Banned Books Week: The Most Controversial Books in Kansas and Missouri

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Despite the debate over the future of the printed book, the written word will never lose its power to enflame – a term that takes on new meaning when you consider cases like that of Terry Jones, the Florida pastor who made headlines when he called upon Americans to burn copies of the Quran on September 11 (and then subsequently backed down).

Whether it’s a religious text, a political treatise or a provocative novel, books are often in the crosshairs of people seeking to protect the interests of the groups they represent. According to the American Library Association’s (ALA) Office of Intellectual Freedom, around 500 books are challenged each year for having content that is deemed sexually explicit, not appropriate for children, graphically violent, or for a multitude of other reasons.

Books Challenged by Reason, All-Time (ALA)


First Amendment advocates by trade, our librarians at the Kansas City Public Library are dedicated to providing patrons with access to all forms of expression guaranteed by the Constitution. Right now, this cause is at the front of our minds. The last week of September is ALA’s annual Banned Books Week, when libraries everywhere celebrate the freedom to read by drawing attention to attempted and actual bannings of books around the country.

As the list of Books Challenged or Banned 2009-10 shows, some titles are always under attack. (By the way, “challenged” refers to the act of attempting to ban a book – most books that are challenged at a library or school don’t actually get banned.) Even well-known classics such as The Great Gatsby, The Grapes of Wrath, The Catcher in the Rye, and To Kill a Mockingbird aren't safe from would-be censors.

But we wondered: What books have our fellow Kansans and Missourians objected to the most over the years?

To answer this question, we began by searching our own catalog via the web portal at Not surprisingly, quite a few books on banned books showed up (147, to be exact).

We also took advantage of that great source of local news of the past 20 years, The Kansas City Star’s Newsbank archive, which is completely free to access from home with a Library card. (For Star articles prior to 1991, you must come to the Central Library and search on microfilm.)

We found dozens of cases of books getting challenged and occasionally banned in schools from western Kansas all the way St. Louis. In narrowing down the list to our 10 favorites, we focused on a combination of the uniqueness of the relationship between the content of the book and the complaints about it. Sure, parents are going to get upset if a book like The Joy of Sex is within their kids’ reach (as it was in a recent case involving the Topeka-Shawnee County Library) -- that’s not surprising. But the American Heritage Dictionary? Who would have a problem with that book, right?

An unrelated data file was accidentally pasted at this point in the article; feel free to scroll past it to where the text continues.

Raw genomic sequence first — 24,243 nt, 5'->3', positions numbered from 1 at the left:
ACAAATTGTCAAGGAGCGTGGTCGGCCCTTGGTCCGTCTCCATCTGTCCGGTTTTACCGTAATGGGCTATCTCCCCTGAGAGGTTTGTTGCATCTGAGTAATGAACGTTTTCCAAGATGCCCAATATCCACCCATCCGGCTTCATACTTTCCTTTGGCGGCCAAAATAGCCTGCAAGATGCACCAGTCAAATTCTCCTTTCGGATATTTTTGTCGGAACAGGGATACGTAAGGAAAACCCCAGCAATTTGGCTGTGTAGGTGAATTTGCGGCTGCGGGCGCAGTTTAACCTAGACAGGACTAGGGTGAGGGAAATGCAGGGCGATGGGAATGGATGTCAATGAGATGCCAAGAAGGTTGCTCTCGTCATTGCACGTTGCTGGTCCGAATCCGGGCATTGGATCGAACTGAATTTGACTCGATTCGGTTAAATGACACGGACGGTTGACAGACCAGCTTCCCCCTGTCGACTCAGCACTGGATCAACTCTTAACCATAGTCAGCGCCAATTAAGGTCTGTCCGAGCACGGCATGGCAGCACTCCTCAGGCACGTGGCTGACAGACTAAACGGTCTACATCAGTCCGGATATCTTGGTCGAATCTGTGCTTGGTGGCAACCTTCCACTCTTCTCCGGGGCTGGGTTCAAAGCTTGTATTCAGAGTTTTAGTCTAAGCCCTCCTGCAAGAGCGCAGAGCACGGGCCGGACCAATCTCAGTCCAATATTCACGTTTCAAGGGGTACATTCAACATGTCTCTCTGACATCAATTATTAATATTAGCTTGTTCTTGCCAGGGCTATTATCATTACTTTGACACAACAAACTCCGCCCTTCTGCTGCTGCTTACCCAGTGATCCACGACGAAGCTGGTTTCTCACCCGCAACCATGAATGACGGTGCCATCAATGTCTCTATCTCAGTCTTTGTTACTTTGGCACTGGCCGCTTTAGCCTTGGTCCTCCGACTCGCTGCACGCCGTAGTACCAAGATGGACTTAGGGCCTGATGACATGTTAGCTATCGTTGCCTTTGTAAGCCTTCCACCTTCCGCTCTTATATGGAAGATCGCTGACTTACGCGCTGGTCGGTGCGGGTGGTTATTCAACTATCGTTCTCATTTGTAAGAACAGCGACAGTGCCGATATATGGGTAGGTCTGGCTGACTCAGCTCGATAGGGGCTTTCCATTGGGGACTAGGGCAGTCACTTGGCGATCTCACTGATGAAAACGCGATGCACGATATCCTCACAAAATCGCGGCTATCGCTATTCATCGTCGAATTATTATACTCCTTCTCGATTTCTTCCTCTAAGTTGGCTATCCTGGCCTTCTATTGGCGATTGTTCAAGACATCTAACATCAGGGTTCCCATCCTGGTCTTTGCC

Read on to find out – you’ll be surprised. And let us know in the comments if you’ve ever witnessed, protested, or even participated in a book banning.

The 10 Most Controversial Books in Missouri and Kansas – A Sampling of Our Favorites

10. Jaws by Peter Benchley (1974)

Banned in: Gardner, Kansas, 1978

Parents in the Gardner-Edgerton-Antioch School District complained that this shark tale contained an “explicit sex act.” The school board voted unanimously to take the book out of circulation.

Source: Banned Books: Literature Suppressed on Social Grounds by Dawn B. Sova (Rev. ed., 2006)


9. The Absolutely True Diary of a Part-Time Indian by Sherman Alexie (2007)

Banned in: Stockton, Missouri, 2010

Sexual language, dirty jokes and themes of alcoholism, violence, and racism crop up in this story of a student from an Indian reservation who decides to attend an all-white farm town high school where the only other Indian is the mascot. But was it objectionable enough to ban? The Stockton School Board thought so, voting 7-0 to remove all copies of Sherman Alexie’s book from the school library and classrooms. This followed an intense public debate with many speaking out in favor of this National Book Award winner.

Source: “Stockton book ban upheld 7-0 in packed public forum,” The Springfield News-Leader, September 9, 2010

8. In the Night Kitchen by Maurice Sendak (1970)

Censored in: Springfield, Mo., 1977

In this Caledecott Medal-winning dream fantasy, legendary author and illustrator Maurice Sendak paints the tale of Mickey, who fashions an airplane out of cake batter and flies it to the Milky Way. One catch: Mickey’s naked. Elementary education director Wanda Gray brandished her black pen and drew shorts on the fictional boy in copies of the book that were sent to 40 kindergarten classes.

Source: Banned Books: Literature Suppressed on Social Grounds by Dawn B. Sova (Rev. ed., 2006)

7. The Giver by Lois Lowry (1993)

Challenged in: Blue Springs, Mo., 2005

In this well-publicized case from five years ago, a 20-member parent group took on Lois Lowry’s Newbery-winning book about a 12-year-old boy’s adventures in a future dystopia where society has eradicated emotional depth in people. Arguing that the book was “lewd,” “twisted,” and “extremely violent,” the parents pressured the Blue Springs School District to remove it from the eighth-grade curriculum, where it had been required reading for eight years. In a victory for free speech, the board voted 6-0 to retain the book.